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Cryptocurrency Baskets vs. Traditional Crypto Investments: What's the Difference? – NuWireInvestor – NuWire Investor

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In the early years of cryptocurrency trading, most traders thought it best to stake their interests on only one type of coin. For the most part, this attitude still prevails today. Many still prefer to start their crypto trading journey with one coin, and a good number of those traders will concentrate all of their wealth into one currency over the long term.
But nowadays, that isn’t the only trajectory that traders have. Aside from making traditional per-coin crypto investments, traders now have the option of buying an innovative new asset that’s called a crypto basket.
What exactly is a crypto basket, and what separates it from a conventional crypto investment? To answer these questions, here’s a quick explainer on how crypto baskets work and why they might appeal to you as a crypto trader.
Cryptocurrency may not be a traditional investment per se, but the more familiar investment strategy for it is to simply buy into one currency at a time. Conventional crypto investments typically involve one main coin, one designated wallet, and one mining setup if the trader has any interest in mining. For example, someone who chooses to trade exclusively in Monero (XMR) will stick with buying XMR coins, storing them in an XMR wallet, and preparing a mining rig to mine new XMR tokens.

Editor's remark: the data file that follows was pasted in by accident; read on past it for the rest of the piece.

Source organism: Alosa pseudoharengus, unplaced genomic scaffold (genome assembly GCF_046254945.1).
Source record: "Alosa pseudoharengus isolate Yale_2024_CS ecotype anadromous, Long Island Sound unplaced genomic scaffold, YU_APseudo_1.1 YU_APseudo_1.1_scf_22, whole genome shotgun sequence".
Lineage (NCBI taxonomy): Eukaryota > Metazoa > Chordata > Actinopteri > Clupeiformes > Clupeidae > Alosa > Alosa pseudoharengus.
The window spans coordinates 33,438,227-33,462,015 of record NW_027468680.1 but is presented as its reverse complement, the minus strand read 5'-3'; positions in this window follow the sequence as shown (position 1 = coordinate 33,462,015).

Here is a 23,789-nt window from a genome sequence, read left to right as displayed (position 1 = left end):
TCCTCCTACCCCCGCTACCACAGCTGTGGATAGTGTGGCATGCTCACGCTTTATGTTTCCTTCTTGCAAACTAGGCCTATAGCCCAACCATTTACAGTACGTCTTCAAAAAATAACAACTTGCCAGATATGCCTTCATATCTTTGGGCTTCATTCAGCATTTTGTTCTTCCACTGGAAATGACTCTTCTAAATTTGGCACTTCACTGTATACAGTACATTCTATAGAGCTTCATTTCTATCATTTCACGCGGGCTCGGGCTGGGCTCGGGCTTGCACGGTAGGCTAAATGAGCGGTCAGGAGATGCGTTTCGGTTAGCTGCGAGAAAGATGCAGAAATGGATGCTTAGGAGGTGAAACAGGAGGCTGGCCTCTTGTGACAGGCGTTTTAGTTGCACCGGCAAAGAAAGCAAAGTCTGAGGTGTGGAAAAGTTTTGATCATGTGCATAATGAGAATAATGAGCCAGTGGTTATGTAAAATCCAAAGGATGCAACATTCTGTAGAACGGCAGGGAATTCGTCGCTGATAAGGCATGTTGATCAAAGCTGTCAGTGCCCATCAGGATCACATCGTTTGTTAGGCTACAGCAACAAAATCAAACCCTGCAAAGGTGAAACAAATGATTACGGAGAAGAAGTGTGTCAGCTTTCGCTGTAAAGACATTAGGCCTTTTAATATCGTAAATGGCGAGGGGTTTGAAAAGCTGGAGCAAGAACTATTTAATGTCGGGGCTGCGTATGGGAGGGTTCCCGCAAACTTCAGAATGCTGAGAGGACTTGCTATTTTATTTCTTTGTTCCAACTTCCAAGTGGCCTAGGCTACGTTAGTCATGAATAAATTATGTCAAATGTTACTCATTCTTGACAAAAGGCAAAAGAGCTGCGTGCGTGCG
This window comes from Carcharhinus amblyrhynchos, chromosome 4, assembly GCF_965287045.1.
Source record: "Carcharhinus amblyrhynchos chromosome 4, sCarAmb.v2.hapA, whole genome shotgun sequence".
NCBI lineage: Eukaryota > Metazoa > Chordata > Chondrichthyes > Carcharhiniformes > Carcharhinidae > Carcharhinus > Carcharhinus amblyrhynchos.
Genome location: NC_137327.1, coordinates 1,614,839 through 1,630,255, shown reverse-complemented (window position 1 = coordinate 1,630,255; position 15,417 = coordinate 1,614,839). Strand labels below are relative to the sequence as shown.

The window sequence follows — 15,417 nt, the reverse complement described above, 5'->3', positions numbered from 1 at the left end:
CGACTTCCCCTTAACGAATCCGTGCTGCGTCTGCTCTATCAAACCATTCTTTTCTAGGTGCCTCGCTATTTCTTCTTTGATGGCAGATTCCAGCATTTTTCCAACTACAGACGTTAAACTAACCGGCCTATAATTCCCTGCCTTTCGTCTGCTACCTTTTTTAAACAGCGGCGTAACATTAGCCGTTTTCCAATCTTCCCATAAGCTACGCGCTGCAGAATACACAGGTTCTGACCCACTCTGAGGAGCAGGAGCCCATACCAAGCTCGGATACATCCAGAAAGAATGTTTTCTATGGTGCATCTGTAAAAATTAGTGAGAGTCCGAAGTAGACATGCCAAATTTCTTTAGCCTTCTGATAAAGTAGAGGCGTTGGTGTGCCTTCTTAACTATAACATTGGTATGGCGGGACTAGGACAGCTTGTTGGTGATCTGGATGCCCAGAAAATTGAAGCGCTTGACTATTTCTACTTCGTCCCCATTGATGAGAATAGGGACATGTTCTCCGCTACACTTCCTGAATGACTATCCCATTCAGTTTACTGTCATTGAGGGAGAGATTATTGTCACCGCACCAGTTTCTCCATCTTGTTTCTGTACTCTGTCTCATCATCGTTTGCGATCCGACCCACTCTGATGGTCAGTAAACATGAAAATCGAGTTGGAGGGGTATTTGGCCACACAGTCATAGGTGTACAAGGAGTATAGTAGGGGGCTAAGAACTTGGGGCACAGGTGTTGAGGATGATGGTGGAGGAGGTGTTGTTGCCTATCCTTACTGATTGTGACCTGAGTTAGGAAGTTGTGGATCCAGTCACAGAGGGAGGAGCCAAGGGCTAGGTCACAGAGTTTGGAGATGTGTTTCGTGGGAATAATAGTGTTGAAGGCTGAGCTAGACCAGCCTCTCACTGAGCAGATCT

An alternative to doing this is to buy a virtual crypto basket and to experience trading with several coins at a time. Each crypto basket will contain a small bundle of currencies, but the basket itself will be managed as a single asset that works through smart contracts. In terms of variety, a crypto basket will work just like a sampler basket of a particular type of physical goods (like wine, cheese, or chocolate) or digital goods (like a collection of digital vouchers or e-gift certificates). Such baskets, whether in physical or digital form, contain a little bit of everything inside.
Another interesting thing about crypto baskets is that, like holiday baskets or travel baskets, they can also subscribe to a certain unifying theme. For example, the crypto basket can be curated to contain a certain number of high-profile crypto coins, a collection of privacy tokens, or a set of proof-of-work coins.
There are also services that allow crypto basket buyers to view quick summaries on the basket’s overall volatility, the amount of developer activity that’s going into the basket, and other metrics that help them learn more about their crypto goodie collection. These are just some of the intriguing features that traders can expect if they want to look into crypto baskets.